Excerpts from science, technology, environment and health reports from around the web.
A few of the world's religions have a simple answer to mankind's origin: clay. Now science might actually back this up. New research from Cornell University suggests that life could have started in wet, wet clay. The study suggests that clay might have provided the perfect protective environment for life to materialize. Mystery surrounds how biological molecules ever reacted with each other before they joined forces within Earth's first cell.
Researchers at the University of Iowa have created a bio patch to regenerate missing or damaged bone by putting DNA into a nano-sized particle that delivers bone-producing instructions directly into cells.
The bone-regeneration kit relies on a collagen platform seeded with particles containing the genes needed for producing bone. In experiments, the gene-encoding bio patch successfully regrew bone fully enough to cover skull wounds in test animals. It also stimulated new growth in human bone marrow stromal cells in lab experiments.
Twenty-five years after it was dispatched, wild poliovirus is back and circulating widely in Israel but, surprisingly, there have been no cases. Like many other wealthy countries, Israel relies on the inactivated polio vaccine, or IPV, to protect against this crippling disease. Paradoxically, Israel's very high vaccination rate is what has allowed the virus to circulate silently for months.
On February 15, 2013, people near Chelyabinsk, Russia felt the ground shake, smelled the sour stench of sulfur, heard windows shatter into sprays of glass and had to look away from a fireball in the sky so bright it hurt their eyes. The meteor that caused all this havoc largely dissolved into a cloud of dust during its passage through Earth’s atmosphere, so scientists are turning to clues on the ground and the memories of eyewitnesses to piece together what happened that day. Around 1,500 people were injured, although no one was killed. In the city of Chelyabinsk alone, more than 3,500 buildings were damaged, and the researchers found shockwave destruction as far as 100 kilometers away from the impact site.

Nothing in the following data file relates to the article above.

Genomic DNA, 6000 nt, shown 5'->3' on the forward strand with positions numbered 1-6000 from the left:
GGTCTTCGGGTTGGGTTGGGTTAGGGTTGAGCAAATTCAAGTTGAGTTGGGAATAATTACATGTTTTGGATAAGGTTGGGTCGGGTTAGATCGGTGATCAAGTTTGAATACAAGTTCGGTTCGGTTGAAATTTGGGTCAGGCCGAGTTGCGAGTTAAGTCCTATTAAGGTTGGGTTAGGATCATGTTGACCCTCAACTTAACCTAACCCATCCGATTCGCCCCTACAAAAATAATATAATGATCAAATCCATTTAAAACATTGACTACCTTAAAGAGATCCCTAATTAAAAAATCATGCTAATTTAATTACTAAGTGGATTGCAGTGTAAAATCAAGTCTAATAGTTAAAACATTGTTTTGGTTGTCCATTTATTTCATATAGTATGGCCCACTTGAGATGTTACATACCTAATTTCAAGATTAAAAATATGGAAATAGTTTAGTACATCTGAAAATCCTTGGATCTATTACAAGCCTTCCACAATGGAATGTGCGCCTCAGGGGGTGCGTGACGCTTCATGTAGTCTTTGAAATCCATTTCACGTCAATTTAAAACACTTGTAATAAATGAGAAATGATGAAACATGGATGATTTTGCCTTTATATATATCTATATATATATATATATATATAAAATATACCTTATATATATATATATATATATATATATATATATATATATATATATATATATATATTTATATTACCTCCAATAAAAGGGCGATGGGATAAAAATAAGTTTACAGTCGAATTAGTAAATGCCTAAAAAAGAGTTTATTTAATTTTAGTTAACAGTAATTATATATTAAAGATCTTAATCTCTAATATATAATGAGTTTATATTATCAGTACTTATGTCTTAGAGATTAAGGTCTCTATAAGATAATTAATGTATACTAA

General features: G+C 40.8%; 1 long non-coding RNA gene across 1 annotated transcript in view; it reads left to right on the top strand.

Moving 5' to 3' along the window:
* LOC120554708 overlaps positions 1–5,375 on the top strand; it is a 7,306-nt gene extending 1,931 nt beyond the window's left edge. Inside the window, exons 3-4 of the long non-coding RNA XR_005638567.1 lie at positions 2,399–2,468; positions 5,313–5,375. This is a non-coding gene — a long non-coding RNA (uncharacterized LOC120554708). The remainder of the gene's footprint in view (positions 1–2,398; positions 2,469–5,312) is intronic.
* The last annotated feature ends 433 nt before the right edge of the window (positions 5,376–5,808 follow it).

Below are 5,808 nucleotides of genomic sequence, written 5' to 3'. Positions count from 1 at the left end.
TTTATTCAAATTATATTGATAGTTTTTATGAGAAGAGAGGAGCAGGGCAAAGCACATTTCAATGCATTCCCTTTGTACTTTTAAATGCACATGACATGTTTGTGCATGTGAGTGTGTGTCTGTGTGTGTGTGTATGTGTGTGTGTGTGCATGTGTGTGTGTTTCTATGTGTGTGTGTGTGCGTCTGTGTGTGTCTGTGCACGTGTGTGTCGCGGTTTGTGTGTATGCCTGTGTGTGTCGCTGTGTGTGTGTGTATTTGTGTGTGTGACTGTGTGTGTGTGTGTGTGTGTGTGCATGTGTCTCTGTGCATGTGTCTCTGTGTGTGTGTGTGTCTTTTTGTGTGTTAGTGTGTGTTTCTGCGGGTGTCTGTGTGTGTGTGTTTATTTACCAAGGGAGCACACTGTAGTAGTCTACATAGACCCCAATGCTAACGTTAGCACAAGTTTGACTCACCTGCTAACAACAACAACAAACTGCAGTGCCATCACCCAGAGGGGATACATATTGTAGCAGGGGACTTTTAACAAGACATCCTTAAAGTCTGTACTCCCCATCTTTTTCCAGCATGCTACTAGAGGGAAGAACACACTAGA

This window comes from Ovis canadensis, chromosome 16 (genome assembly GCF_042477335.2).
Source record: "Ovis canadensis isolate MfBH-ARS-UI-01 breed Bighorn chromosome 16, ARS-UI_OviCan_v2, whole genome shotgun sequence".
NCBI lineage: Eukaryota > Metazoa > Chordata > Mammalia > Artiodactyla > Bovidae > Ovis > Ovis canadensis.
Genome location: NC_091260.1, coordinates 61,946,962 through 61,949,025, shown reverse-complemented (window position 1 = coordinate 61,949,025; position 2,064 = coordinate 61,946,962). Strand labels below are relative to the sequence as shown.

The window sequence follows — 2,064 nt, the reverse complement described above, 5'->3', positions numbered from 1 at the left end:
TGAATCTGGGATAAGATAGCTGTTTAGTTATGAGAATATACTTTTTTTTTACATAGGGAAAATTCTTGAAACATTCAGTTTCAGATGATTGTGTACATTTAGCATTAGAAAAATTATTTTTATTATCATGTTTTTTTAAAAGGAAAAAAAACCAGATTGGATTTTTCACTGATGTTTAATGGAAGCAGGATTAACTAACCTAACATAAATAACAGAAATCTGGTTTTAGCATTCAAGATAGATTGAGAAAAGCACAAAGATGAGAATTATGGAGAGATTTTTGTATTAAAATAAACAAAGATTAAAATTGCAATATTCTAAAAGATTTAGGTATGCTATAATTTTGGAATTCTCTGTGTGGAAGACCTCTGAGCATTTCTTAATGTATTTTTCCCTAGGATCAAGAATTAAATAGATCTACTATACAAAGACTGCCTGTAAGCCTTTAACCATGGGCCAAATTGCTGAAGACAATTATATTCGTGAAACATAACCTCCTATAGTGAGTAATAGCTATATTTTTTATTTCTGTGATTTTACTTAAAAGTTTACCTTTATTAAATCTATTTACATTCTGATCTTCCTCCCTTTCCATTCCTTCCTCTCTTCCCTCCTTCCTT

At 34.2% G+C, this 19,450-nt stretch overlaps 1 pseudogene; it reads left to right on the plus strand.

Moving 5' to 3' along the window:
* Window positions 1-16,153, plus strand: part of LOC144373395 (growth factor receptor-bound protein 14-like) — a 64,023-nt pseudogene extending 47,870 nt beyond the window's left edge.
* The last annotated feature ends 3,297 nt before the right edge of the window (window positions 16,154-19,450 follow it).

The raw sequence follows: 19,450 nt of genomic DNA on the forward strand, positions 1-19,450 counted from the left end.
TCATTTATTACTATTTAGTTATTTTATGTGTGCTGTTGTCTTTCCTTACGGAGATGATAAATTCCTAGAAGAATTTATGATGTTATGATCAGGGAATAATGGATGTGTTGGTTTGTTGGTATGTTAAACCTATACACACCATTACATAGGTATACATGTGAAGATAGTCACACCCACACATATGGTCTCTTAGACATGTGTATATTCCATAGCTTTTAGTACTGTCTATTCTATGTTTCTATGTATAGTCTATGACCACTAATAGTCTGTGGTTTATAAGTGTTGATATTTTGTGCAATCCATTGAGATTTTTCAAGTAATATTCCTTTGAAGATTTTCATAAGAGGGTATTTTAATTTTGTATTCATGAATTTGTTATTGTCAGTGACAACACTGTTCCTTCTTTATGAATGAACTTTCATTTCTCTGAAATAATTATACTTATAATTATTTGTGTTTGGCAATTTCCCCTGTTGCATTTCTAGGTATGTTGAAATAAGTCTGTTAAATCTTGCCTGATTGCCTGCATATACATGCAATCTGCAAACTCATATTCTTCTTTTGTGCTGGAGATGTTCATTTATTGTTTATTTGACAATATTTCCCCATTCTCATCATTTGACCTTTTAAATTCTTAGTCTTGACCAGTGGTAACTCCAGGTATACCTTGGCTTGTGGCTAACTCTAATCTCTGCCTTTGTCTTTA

In January 2012, the U.S. Food and Drug Administration approved Kalydeco, the first drug to treat the underlying cause of cystic fibrosis, after just three months of review. It was one of the fastest approvals of a new medicine in the agency’s history. Vertex Pharmaceuticals, which discovered and developed the drug, priced Kalydeco at $294,000 a year, which made it one of the world’s most expensive medicines. The company also pledged to provide it free to any patient in the United States who is uninsured or whose insurance won’t cover it. Doctors and patients enthusiastically welcomed the drug because it offers life-saving health benefits and there is no other treatment. Insurers and governments readily paid the cost.